Another issue pertains to the nature of the charges preferred against the appellant vis-à-vis the offence for which he was convicted. The appellant says that the charge sheet indicated that the complainant was under the age of sixteen years. Yet the evidence adduced in court showed that the complainant was only about 2 years old.
As far as the appellant was concerned the charge sheet was defective because of stating that the complainant was under the age of 16 whereas she was only two years old.
I must confess that I was totally unable to appreciate the point which the appellant was trying to make in that regard, because a child who is 2 years old is definitely under the age of 16.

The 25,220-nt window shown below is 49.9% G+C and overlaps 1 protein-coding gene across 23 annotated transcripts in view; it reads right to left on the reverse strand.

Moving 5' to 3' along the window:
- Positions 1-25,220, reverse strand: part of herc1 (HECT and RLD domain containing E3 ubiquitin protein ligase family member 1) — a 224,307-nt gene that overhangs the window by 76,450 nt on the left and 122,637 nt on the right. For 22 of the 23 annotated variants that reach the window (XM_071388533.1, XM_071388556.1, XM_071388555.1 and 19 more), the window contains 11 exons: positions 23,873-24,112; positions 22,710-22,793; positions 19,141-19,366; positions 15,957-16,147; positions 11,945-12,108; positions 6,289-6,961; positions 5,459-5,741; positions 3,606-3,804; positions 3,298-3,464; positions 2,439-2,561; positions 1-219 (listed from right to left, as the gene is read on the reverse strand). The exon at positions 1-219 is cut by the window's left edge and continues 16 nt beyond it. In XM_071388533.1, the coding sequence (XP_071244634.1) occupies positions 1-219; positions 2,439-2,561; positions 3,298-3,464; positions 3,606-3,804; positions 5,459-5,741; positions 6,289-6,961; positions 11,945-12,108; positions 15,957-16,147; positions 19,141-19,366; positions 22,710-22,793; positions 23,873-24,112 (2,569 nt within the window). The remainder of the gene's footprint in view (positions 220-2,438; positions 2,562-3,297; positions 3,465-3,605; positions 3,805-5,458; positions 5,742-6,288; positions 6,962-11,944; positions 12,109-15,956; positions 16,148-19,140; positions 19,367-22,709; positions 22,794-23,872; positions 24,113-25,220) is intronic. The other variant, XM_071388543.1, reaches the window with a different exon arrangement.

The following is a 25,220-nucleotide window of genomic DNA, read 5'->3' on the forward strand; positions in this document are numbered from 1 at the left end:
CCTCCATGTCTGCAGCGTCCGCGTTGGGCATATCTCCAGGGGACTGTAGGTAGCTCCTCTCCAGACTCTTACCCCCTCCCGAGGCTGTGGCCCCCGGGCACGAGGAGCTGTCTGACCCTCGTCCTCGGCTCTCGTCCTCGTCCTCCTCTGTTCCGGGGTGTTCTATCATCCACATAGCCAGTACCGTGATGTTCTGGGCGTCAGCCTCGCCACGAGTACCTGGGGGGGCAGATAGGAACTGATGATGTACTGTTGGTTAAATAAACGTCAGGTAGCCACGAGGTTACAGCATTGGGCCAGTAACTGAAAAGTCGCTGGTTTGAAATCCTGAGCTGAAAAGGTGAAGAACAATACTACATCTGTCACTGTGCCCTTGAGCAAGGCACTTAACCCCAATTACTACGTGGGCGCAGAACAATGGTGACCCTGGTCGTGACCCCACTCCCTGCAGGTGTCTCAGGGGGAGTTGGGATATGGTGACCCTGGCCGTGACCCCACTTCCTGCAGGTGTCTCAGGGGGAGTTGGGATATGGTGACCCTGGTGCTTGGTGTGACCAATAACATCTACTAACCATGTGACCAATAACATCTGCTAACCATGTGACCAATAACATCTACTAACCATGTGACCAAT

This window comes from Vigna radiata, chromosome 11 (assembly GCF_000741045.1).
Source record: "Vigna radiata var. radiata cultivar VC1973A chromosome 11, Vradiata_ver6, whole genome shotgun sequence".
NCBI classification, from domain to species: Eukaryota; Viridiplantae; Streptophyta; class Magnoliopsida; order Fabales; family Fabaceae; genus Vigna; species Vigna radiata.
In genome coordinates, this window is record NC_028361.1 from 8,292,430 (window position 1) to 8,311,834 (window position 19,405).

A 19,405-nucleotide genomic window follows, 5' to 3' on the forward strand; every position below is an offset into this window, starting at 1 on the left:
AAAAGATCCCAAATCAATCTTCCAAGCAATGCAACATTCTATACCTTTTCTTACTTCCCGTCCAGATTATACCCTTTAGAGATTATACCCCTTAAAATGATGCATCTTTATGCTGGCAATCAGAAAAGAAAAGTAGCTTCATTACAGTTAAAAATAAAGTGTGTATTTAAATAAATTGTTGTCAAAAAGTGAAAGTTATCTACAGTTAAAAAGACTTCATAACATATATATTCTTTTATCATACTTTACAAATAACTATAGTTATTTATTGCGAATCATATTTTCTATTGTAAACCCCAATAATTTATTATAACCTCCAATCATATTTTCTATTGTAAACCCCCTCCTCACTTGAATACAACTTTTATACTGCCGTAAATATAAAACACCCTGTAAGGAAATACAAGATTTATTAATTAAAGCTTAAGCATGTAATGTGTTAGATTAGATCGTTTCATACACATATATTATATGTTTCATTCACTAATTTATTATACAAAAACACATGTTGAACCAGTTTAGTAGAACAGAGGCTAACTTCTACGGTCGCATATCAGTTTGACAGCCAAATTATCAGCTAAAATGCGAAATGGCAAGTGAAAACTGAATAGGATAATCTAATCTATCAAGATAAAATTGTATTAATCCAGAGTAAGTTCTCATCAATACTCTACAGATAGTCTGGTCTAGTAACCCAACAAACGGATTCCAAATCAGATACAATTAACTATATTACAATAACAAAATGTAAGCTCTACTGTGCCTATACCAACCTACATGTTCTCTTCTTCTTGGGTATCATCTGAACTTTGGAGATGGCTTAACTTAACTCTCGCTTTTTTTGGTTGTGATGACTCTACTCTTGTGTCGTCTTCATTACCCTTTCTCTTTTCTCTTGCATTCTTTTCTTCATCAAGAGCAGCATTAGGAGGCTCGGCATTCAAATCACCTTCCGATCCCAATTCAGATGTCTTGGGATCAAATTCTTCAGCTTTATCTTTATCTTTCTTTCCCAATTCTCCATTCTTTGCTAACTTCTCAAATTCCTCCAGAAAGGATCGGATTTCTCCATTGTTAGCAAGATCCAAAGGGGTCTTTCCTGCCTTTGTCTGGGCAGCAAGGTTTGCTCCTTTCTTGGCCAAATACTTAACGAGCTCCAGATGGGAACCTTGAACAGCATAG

In my understanding, the charge sheet needed to specify that the complainant was a girl under the age of 16 years of age because that is an ingredient of the offence, as prescribed under section 145 (2) of the Penal Code. Accordingly, I find no defect in the charge sheet. I also find no variance between the charge sheet and the evidence regarding the complainant’s age.
PW1, E.N, testified that on the material day, her mother (PW3) had sent her to get shoes from Manuel, the appellant. PW1 went to the appellant’s home, where she found him sleeping. According to PW1, the appellant did “bad manners” to her, whilst lying on his bed.
The court records show that PW1 pointed at her vaginal area, when explaining the part of her body to which the appellant did the said “bad manners”
PW1 also explained that before doing the bad manners, the appellant removed his pant. On the other hand, PW1 had not been wearing a pant.